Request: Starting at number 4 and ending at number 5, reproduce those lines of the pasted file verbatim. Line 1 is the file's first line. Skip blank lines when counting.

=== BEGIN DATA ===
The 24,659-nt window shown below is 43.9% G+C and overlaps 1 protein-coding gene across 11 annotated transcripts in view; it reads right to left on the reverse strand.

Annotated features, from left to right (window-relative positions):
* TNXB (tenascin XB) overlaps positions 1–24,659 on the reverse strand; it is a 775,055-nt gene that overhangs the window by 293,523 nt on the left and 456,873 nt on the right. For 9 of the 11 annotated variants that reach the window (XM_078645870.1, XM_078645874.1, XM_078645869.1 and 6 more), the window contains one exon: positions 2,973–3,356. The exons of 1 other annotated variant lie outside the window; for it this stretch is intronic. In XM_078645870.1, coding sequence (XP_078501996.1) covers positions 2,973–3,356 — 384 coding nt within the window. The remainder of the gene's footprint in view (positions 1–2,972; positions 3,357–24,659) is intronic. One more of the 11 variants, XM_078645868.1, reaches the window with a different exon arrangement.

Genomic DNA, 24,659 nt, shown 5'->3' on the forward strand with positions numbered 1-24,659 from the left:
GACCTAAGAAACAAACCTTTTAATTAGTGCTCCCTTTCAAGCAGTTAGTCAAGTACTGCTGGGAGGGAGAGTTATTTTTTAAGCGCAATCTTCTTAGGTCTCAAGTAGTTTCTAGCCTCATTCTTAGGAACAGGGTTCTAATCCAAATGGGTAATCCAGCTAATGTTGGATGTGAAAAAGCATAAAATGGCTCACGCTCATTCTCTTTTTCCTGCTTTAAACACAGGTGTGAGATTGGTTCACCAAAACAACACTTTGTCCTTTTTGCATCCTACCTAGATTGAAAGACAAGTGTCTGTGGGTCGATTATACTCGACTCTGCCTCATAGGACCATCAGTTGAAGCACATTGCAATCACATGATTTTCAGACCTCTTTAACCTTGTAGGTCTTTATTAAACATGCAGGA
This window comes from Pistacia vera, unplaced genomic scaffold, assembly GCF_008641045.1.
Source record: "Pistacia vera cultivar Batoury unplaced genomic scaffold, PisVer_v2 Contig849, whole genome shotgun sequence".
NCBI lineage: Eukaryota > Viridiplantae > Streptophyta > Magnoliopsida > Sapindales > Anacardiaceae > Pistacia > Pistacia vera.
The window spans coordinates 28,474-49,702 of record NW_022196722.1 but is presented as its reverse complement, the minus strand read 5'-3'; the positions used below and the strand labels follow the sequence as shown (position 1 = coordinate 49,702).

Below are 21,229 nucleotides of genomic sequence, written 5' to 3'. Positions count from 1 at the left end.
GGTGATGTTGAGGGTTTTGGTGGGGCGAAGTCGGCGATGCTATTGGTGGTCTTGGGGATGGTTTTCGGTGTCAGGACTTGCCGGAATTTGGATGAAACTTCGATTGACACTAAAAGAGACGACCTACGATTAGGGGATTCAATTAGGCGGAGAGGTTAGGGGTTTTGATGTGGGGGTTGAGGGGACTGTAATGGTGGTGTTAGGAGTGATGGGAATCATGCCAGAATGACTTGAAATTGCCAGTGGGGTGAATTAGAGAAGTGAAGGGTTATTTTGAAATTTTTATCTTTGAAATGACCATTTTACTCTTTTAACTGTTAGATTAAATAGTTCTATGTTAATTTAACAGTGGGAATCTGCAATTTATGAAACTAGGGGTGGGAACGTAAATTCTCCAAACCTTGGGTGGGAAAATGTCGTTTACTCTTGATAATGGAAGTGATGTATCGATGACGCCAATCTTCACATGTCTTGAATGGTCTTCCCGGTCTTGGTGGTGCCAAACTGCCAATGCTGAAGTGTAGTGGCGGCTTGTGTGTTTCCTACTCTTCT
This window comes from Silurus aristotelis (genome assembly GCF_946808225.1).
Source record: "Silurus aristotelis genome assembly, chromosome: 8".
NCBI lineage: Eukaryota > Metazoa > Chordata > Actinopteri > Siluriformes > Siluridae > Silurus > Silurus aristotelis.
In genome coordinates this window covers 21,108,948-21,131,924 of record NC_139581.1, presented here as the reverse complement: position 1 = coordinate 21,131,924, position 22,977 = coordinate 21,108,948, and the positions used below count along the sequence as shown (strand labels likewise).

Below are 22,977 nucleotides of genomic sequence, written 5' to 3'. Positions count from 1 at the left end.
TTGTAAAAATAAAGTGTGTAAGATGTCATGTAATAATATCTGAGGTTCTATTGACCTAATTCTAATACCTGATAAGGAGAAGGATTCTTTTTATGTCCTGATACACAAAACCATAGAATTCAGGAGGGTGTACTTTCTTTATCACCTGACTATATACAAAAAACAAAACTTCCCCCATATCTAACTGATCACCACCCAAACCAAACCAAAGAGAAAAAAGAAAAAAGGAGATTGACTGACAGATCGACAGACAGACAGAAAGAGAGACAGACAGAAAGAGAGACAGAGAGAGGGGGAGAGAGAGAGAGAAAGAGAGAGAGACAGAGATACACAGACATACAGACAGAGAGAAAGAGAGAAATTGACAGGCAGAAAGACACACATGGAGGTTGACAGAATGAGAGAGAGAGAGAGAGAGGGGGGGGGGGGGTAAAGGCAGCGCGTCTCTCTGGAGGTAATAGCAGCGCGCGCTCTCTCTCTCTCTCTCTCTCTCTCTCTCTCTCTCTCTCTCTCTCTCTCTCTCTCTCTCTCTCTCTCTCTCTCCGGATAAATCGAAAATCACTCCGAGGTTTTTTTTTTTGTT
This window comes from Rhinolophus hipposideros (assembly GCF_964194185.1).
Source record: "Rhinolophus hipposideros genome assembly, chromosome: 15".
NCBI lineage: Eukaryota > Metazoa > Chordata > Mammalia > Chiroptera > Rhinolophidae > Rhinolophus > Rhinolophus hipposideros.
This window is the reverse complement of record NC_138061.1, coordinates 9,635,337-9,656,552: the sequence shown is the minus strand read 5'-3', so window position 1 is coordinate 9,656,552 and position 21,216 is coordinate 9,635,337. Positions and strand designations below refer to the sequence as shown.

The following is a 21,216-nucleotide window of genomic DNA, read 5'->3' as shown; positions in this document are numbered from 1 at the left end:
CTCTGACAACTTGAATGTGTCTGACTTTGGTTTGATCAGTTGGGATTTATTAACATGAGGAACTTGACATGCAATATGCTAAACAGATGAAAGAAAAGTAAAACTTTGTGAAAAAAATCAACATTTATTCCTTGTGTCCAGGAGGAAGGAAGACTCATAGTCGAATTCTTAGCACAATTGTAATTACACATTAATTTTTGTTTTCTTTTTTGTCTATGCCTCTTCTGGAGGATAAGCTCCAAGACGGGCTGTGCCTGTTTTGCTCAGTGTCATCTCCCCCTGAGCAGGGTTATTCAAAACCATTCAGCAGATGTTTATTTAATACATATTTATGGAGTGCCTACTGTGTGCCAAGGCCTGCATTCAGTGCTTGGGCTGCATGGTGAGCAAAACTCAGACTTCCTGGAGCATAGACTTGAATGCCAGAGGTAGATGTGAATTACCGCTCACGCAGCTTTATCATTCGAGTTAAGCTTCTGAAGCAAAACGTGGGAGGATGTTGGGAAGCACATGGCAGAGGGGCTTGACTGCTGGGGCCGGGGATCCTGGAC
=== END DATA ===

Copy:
Genomic DNA, 24,659 nt, shown 5'->3' on the forward strand with positions numbered 1-24,659 from the left:
GACCTAAGAAACAAACCTTTTAATTAGTGCTCCCTTTCAAGCAGTTAGTCAAGTACTGCTGGGAGGGAGAGTTATTTTTTAAGCGCAATCTTCTTAGGTCTCAAGTAGTTTCTAGCCTCATTCTTAGGAACAGGGTTCTAATCCAAATGGGTAATCCAGCTAATGTTGGATGTGAAAAAGCATAAAATGGCTCACGCTCATTCTCTTTTTCCTGCTTTAAACACAGGTGTGAGATTGGTTCACCAAAACAACACTTTGTCCTTTTTGCATCCTACCTAGATTGAAAGACAAGTGTCTGTGGGTCGATTATACTCGACTCTGCCTCATAGGACCATCAGTTGAAGCACATTGCAATCACATGATTTTCAGACCTCTTTAACCTTGTAGGTCTTTATTAAACATGCAGGA